Airport size, economies of scale, and the development cycle

Patrick Lucas by Patrick Lucas | Dec 1, 2017

A global return on invested capital of 7.3% was calculated for the airport industry as a whole in 2016. While a single measure of global airport profitability provides a good barometer of industry health, it often masks the important nuances and industry facts crucial for evidence-based policy decisions. The challenge remains that most airports in the world are small, with high traffic volumes concentrated in only a handful of airports. Therefore, the airport industry faces a conundrum. Although the airport industry as a whole is profitable, a significant number of airports are actually in the red on their financial statements. The latest estimates suggest that as many as 66% of airports worldwide operate at a net loss. Most of these airports are small in that they have less than one million passengers per annum. Therefore, industry profitability is concentrated among airports with higher throughput.

Airports that serve smaller markets tend to have higher overall costs on a per-passenger or per-workload unit basis. Average total costs tend to decline with an increase in market size. Fixed costs (or capital costs), which are predominantly made up of depreciation and interest expenses, are spread over an expanding airport’s throughput. This inverse relationship between average total costs and throughput as seen in the data is an indicator of economies of scale.

Chart 1 displays the estimated proportion of airports in each airport size category. The chart shows that an estimated 80% of the world’s airports with scheduled traffic have less than one million passengers per annum (Airport Economics Report, 2017). The interplay between market size, costs and the presence of economies of scale has important implications for an airport’s bottom line. Generally, due to this cost structure, airports that have low annual throughput operate in a context where total costs exceed total revenue. Thus, while the airport industry as a whole reports a healthy ratio of outstanding debt to operating income (EBITDA) and net profit margins, the earning propensity is concentrated principally among airports achieving a certain critical mass of passenger and cargo traffic.

Chart 1: Distribution of airports by airport size category (2015)

However, the fact that a significant proportion of the world’s airports serve markets of fewer than one million passengers means a majority of airports actually operate at a loss. Chart 2 shows that of the airports that had net losses in 2015, 92% had fewer than one million passengers. In essence, the true underlying picture of the industry has to do with the fact that the net earnings of high-traffic airports significantly exceed the net losses of the majority of airports

Chart 2: Distribution of airports with a net loss by airport size and category (2015)

The airport development cost cycle beyond the small airport

The interplay between market size and development costs over time should also be highlighted. For a given fixed asset base of infrastructure, economies of scale could be achieved as traffic throughput expands, especially for smaller airports, all other things equal. That said, it should be noted that the airport development cost cycle is much more complex, showing instances of both economies of scale and diseconomies of scale over a time continuum. The ACI Guide to Airport Performance Measures provides an illustrative example of this fact:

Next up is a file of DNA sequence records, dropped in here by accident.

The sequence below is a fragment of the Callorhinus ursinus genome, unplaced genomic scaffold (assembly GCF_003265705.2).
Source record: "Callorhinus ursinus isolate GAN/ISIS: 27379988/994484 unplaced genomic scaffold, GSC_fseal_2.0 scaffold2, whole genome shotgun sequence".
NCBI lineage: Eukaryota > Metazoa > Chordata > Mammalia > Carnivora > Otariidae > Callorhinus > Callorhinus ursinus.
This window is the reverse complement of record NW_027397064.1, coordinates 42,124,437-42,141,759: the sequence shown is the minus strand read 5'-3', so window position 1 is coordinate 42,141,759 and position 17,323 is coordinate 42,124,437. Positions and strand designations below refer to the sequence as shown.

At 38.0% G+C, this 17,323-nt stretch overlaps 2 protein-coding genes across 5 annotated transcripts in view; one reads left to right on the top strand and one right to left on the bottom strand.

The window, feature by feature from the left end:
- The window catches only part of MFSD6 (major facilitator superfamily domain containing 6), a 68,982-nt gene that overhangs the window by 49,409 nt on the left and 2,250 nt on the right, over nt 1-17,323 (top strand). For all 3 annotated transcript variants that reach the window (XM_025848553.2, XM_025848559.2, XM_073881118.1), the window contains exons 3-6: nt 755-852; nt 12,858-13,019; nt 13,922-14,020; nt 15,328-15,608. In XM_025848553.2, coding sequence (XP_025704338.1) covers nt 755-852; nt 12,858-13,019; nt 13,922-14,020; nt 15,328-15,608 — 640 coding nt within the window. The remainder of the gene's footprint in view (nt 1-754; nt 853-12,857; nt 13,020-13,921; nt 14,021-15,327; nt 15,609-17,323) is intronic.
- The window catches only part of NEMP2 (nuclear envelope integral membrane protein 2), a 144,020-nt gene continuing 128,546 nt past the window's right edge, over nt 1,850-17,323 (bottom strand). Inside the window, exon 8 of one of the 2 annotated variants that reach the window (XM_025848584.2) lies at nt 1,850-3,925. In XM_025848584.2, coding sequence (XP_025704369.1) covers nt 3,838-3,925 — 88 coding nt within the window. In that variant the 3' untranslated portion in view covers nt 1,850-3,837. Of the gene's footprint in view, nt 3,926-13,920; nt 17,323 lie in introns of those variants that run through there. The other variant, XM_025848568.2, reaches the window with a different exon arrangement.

In understanding aeronautical revenue, it is also important to recognize that aeronautical charges are often set on some form of cost-recovery, or cost-plus basis. This means that airports that have recently completed major terminal projects are likely to have higher debt service costs and in turn higher aeronautical revenue per passenger. More generally, an airport’s capital cost per passenger, and in turn its aeronautical revenue per passenger is likely to be influenced by where the airport stands on the capital development cycle. Typically, that cycle works as illustrated in Chart 3. As the number of passengers increases, an airport’s cost per passenger declines until the airport’s facilities approach capacity, at which point, there is a spike in capital costs per passenger as new capacity is added.

Establishing the empirical link between infrastructure utilization and financial performance over time is an area that requires further research. This will deepen the understanding of economies of scale and diseconomies of scale, as well as the impact this has on an airport’s bottom line. Such research helps guide future investment decisions in terms of infrastructure based on forecasted air transport demand.

Chart 3: Typical airport development cost cycle (ACI Guide to Airport Performance Measures)
Patrick Lucas

Patrick Lucas

Vice President Economics, ACI World
An economist by profession, Patrick has over 20 years of international experience in analytical posts. In his role as Vice President, Economics, he leads ACI’s policy positions related to economic regulation and charges, privatization, taxation, commercial activities, infrastructure management, and airport slots. He is responsible for ACI’s major flagship publications – The World Airport Traffic Report and the Airport Economics Report. He also oversees the production of ACI’s World Airport Traffic Forecasts and Airport Economics Key Performance Indicators. Lastly, Patrick delivers courses in Airport Economics as a member of ACI’s Global Training Faculty. Prior to joining ACI, Patrick worked for a United Nations statistical office where he contributed to major global reports aimed at monitoring economic and social progress.
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